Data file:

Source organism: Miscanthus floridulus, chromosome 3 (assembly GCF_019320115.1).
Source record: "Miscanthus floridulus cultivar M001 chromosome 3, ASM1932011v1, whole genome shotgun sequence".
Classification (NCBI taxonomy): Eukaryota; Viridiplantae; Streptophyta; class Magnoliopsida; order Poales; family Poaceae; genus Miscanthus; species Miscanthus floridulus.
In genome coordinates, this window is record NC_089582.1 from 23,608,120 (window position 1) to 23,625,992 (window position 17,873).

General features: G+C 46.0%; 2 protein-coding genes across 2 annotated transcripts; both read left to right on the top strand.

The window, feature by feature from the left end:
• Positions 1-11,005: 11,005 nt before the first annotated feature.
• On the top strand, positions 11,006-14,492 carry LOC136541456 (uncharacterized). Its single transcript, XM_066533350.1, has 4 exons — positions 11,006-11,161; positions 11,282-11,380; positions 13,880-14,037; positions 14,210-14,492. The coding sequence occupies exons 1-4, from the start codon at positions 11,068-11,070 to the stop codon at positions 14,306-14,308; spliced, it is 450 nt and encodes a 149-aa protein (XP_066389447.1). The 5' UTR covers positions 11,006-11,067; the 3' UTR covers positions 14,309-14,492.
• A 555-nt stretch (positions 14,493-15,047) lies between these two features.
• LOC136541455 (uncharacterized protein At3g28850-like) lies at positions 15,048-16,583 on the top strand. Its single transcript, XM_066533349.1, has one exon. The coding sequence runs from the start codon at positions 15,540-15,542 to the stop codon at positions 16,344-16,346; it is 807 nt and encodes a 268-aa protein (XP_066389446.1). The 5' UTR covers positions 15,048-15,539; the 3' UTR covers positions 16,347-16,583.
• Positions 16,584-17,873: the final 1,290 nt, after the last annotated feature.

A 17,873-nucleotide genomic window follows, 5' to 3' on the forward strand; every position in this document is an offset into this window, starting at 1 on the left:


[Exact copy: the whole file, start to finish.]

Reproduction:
Source organism: Miscanthus floridulus, chromosome 3 (assembly GCF_019320115.1).
Source record: "Miscanthus floridulus cultivar M001 chromosome 3, ASM1932011v1, whole genome shotgun sequence".
Classification (NCBI taxonomy): Eukaryota; Viridiplantae; Streptophyta; class Magnoliopsida; order Poales; family Poaceae; genus Miscanthus; species Miscanthus floridulus.
In genome coordinates, this window is record NC_089582.1 from 23,608,120 (window position 1) to 23,625,992 (window position 17,873).

General features: G+C 46.0%; 2 protein-coding genes across 2 annotated transcripts; both read left to right on the top strand.

The window, feature by feature from the left end:
• Positions 1-11,005: 11,005 nt before the first annotated feature.
• On the top strand, positions 11,006-14,492 carry LOC136541456 (uncharacterized). Its single transcript, XM_066533350.1, has 4 exons — positions 11,006-11,161; positions 11,282-11,380; positions 13,880-14,037; positions 14,210-14,492. The coding sequence occupies exons 1-4, from the start codon at positions 11,068-11,070 to the stop codon at positions 14,306-14,308; spliced, it is 450 nt and encodes a 149-aa protein (XP_066389447.1). The 5' UTR covers positions 11,006-11,067; the 3' UTR covers positions 14,309-14,492.
• A 555-nt stretch (positions 14,493-15,047) lies between these two features.
• LOC136541455 (uncharacterized protein At3g28850-like) lies at positions 15,048-16,583 on the top strand. Its single transcript, XM_066533349.1, has one exon. The coding sequence runs from the start codon at positions 15,540-15,542 to the stop codon at positions 16,344-16,346; it is 807 nt and encodes a 268-aa protein (XP_066389446.1). The 5' UTR covers positions 15,048-15,539; the 3' UTR covers positions 16,347-16,583.
• Positions 16,584-17,873: the final 1,290 nt, after the last annotated feature.

A 17,873-nucleotide genomic window follows, 5' to 3' on the forward strand; every position in this document is an offset into this window, starting at 1 on the left: